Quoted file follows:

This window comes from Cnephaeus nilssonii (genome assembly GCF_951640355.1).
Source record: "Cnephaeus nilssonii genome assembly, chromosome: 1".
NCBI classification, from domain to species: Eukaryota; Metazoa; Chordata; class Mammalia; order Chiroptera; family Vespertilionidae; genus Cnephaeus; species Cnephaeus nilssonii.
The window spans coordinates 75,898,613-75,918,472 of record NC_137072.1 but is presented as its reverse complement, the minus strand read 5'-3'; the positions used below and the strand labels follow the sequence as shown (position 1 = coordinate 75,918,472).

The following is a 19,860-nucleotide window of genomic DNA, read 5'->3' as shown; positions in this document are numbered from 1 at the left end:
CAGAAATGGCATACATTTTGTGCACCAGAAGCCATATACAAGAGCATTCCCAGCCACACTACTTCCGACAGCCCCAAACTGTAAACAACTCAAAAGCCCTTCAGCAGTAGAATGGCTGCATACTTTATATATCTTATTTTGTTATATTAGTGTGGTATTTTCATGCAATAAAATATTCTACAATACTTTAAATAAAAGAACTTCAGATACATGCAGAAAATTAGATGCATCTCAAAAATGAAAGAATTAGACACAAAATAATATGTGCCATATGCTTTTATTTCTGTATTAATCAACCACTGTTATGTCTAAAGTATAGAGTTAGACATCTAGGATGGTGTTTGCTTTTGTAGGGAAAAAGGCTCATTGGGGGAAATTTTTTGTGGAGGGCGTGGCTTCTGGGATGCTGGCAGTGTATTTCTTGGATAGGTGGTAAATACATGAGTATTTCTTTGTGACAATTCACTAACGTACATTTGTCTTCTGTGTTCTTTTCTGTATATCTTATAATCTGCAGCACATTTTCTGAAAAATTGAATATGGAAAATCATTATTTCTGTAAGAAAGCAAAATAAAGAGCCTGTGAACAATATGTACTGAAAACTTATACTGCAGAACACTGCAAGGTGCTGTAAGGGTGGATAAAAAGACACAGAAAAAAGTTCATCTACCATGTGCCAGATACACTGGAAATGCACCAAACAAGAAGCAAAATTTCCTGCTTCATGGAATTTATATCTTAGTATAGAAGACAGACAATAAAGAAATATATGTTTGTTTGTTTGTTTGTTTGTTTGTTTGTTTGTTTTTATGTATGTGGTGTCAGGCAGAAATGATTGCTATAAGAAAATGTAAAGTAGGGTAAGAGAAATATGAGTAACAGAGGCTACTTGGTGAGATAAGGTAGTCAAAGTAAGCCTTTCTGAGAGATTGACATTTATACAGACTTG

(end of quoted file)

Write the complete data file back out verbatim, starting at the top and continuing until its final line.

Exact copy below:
This window comes from Cnephaeus nilssonii (genome assembly GCF_951640355.1).
Source record: "Cnephaeus nilssonii genome assembly, chromosome: 1".
NCBI classification, from domain to species: Eukaryota; Metazoa; Chordata; class Mammalia; order Chiroptera; family Vespertilionidae; genus Cnephaeus; species Cnephaeus nilssonii.
The window spans coordinates 75,898,613-75,918,472 of record NC_137072.1 but is presented as its reverse complement, the minus strand read 5'-3'; the positions used below and the strand labels follow the sequence as shown (position 1 = coordinate 75,918,472).

The following is a 19,860-nucleotide window of genomic DNA, read 5'->3' as shown; positions in this document are numbered from 1 at the left end:
CAGAAATGGCATACATTTTGTGCACCAGAAGCCATATACAAGAGCATTCCCAGCCACACTACTTCCGACAGCCCCAAACTGTAAACAACTCAAAAGCCCTTCAGCAGTAGAATGGCTGCATACTTTATATATCTTATTTTGTTATATTAGTGTGGTATTTTCATGCAATAAAATATTCTACAATACTTTAAATAAAAGAACTTCAGATACATGCAGAAAATTAGATGCATCTCAAAAATGAAAGAATTAGACACAAAATAATATGTGCCATATGCTTTTATTTCTGTATTAATCAACCACTGTTATGTCTAAAGTATAGAGTTAGACATCTAGGATGGTGTTTGCTTTTGTAGGGAAAAAGGCTCATTGGGGGAAATTTTTTGTGGAGGGCGTGGCTTCTGGGATGCTGGCAGTGTATTTCTTGGATAGGTGGTAAATACATGAGTATTTCTTTGTGACAATTCACTAACGTACATTTGTCTTCTGTGTTCTTTTCTGTATATCTTATAATCTGCAGCACATTTTCTGAAAAATTGAATATGGAAAATCATTATTTCTGTAAGAAAGCAAAATAAAGAGCCTGTGAACAATATGTACTGAAAACTTATACTGCAGAACACTGCAAGGTGCTGTAAGGGTGGATAAAAAGACACAGAAAAAAGTTCATCTACCATGTGCCAGATACACTGGAAATGCACCAAACAAGAAGCAAAATTTCCTGCTTCATGGAATTTATATCTTAGTATAGAAGACAGACAATAAAGAAATATATGTTTGTTTGTTTGTTTGTTTGTTTGTTTGTTTGTTTTTATGTATGTGGTGTCAGGCAGAAATGATTGCTATAAGAAAATGTAAAGTAGGGTAAGAGAAATATGAGTAACAGAGGCTACTTGGTGAGATAAGGTAGTCAAAGTAAGCCTTTCTGAGAGATTGACATTTATACAGACTTG